Synopsis: The mortality rate was 50.0% among the patients ventilated in the general wards, 40.9% for the emergency department, 22.2% for the recovery room in the operating theatre. Overall the process of care was better than anticipated, however many aspects of patient care were indeed lacking and much more improvement is required. Background: At the Eric Williams Medical Sciences Complex (EWMSC), a tertiary hospital in the developing country of Trinidad and Tobago, there has been an increased demand for intensive care. There persists a shortage of ICU beds resulting in the mechanical ventilation of critically ill patients at different wards in a non-ICU setting. Objective: The aim of this study was the evaluation of the morbidity and mortality of these mechanically ventilated patients outside ICU, and assesses their process of care at these locations in hospital. Design: This was a prospective, observational and non-interventional study conducted over a period of four (4) months at EWMSC. Setting: EWMSC is a 500-bed hospital with only six (6) ICU beds available when fully staffed. Patients: Forty-six (46) patients were mechanically ventilated outside the ICU during these four months. They were managed in the emergency department, operating theatre’s recovery room, high dependency unit, general medical and surgical wards. Results:The mean age was 52 years, with 67.4% of the patients being female. The average APACHE score was 23.4 ??? 10.08 SD, and the survival rate of patients with an APACHE II score >21 was 61%. Survivors were the younger patients of age 47.37 ??? 17.95 SD, with lower APACHE II scores of 21.97 ??? 10.02 SD. Patients were ventilated for an average of 1.13+/-1.2 SD days prior to being admitted to the intensive care unit. IPPV at 48 hours was associated with increased mortality; however those who survived beyond this period were more likely to survive. The mortality rate was 50.0% among the patients ventilated in the general wards, 40.9% for the emergency department, 22.2% for the recovery room in the operating theatre. All the patients managed in HDU survived to hospital discharge. Most patients received basic vital signs monitoring, family counselling, and blood glucose testing, intravenous fluids as prescribed, sedation and neuromuscular blockade as prescribed, weaning from the ventilator, antibiotics, and inotropes vasopressors as prescribed. Overall mortality rate was 34.5%. The survival rate was 76.0% for the group admitted to ICU and 56.5% was the survival rate in the group that was never admitted to the ICU. Conclusion: Patients mechanically ventilated in ICU had a lower mortality rate than those intubated and mechanically ventilated outside the ICU. The best survival rates were among the patients cared for in the recovery room of the operating theatre and high dependency unit. Overall the process of care was better than anticipated, however many aspects of patient care were indeed lacking and much more improvement is required. Adequate provision of ICU beds is a necessity. At EWMSC, there is the demand for more beds, staffing, equipment and implementation of ICU admission discharge policies, to effectively improve the quality of patient care and outcomes.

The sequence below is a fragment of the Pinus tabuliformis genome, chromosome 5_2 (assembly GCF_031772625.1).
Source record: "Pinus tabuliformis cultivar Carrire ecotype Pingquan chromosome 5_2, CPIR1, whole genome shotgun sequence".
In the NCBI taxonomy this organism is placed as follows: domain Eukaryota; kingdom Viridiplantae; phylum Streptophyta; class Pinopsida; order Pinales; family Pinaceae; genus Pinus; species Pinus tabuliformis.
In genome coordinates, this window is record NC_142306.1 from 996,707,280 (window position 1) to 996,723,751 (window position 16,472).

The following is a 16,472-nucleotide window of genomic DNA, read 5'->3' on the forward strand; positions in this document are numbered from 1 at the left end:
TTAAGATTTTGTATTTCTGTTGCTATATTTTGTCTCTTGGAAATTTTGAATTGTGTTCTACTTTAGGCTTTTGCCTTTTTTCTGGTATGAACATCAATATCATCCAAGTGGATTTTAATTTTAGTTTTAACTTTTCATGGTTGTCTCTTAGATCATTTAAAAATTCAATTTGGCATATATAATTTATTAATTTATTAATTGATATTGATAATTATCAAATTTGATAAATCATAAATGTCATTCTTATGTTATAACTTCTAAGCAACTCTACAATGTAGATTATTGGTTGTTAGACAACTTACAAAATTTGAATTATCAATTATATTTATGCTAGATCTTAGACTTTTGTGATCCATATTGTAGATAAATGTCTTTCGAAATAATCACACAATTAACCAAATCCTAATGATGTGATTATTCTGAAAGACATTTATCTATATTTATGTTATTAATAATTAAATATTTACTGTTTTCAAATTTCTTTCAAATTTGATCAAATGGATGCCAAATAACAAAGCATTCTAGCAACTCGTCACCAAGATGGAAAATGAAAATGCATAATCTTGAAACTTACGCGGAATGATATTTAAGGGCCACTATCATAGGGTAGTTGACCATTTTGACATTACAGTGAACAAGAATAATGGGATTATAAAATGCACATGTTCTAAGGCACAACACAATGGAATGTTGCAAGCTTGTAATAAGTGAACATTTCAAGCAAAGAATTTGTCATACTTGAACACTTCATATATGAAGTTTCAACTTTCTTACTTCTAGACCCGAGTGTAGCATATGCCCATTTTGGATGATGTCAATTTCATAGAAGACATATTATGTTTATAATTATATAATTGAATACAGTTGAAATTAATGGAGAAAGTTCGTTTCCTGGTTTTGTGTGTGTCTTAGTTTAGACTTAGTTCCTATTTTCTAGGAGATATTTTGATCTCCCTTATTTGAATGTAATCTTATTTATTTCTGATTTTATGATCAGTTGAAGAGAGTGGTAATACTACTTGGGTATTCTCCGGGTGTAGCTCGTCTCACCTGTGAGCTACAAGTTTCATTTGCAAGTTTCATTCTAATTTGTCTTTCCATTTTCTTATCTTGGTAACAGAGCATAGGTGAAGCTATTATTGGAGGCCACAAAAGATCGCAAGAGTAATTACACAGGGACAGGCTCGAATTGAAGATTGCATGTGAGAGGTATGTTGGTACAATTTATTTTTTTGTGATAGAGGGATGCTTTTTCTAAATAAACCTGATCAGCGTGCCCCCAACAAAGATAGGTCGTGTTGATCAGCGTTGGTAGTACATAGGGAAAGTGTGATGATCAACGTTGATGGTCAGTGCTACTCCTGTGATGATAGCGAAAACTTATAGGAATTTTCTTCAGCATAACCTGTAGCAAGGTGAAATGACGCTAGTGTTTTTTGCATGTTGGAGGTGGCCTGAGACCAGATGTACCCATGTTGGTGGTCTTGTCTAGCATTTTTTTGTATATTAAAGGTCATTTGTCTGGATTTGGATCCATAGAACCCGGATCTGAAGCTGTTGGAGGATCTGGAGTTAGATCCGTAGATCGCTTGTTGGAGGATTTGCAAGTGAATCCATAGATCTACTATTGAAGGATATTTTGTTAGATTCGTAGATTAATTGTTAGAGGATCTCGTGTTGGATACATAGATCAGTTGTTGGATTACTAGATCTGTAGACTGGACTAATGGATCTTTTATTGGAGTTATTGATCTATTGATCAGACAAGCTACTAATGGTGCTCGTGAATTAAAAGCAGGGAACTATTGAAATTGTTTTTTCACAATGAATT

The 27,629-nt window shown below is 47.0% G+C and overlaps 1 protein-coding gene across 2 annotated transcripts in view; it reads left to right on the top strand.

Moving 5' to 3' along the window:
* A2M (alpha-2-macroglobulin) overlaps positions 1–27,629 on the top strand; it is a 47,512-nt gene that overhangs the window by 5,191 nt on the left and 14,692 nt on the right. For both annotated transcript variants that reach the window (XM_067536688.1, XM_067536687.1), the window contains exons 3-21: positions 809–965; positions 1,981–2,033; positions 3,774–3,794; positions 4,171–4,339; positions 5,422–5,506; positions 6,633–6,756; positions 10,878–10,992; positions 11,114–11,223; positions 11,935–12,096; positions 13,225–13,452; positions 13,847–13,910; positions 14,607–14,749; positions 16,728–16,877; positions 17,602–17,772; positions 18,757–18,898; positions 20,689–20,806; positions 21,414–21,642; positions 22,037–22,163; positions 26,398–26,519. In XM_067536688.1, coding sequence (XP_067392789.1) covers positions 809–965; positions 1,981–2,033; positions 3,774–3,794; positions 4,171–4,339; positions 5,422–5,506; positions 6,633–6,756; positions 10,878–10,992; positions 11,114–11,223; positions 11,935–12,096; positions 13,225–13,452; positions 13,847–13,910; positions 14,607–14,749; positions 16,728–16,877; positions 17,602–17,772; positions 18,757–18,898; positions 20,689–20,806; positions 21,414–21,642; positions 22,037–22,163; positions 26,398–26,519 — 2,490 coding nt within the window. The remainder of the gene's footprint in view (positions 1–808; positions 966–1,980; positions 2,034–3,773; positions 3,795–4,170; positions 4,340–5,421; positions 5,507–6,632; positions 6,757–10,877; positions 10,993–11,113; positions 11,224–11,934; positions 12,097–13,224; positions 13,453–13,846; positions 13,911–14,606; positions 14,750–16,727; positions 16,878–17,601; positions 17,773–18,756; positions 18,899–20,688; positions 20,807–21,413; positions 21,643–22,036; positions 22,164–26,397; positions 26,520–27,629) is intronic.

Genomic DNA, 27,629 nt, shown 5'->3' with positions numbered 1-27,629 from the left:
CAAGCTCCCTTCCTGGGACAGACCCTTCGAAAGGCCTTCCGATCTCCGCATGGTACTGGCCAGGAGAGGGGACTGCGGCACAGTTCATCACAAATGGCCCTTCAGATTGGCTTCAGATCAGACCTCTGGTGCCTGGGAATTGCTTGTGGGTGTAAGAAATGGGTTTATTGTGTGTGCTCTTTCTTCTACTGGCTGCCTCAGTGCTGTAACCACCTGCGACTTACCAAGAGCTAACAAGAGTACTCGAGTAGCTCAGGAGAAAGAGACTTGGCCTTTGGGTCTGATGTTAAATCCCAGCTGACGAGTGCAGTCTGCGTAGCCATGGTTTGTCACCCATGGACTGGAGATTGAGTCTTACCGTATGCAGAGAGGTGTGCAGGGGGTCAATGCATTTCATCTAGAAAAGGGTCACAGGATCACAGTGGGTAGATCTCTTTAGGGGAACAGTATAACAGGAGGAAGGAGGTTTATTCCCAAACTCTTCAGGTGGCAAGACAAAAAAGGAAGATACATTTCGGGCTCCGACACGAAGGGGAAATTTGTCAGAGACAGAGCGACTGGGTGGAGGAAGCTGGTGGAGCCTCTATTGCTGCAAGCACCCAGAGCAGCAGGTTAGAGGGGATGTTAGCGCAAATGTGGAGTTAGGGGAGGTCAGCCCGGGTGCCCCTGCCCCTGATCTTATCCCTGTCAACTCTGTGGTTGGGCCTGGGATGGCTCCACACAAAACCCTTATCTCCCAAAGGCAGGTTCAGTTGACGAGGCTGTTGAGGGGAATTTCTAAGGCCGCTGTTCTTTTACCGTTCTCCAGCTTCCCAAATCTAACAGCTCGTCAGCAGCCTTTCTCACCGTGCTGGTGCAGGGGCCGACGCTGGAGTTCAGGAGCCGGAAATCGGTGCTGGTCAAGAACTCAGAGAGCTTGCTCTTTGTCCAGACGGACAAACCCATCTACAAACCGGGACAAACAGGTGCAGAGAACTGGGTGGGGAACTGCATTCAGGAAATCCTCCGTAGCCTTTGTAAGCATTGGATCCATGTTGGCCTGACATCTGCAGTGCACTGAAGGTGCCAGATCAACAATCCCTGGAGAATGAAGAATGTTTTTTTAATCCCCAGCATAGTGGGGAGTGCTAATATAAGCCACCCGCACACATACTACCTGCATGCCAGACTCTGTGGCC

Published Date: 2021-01-29;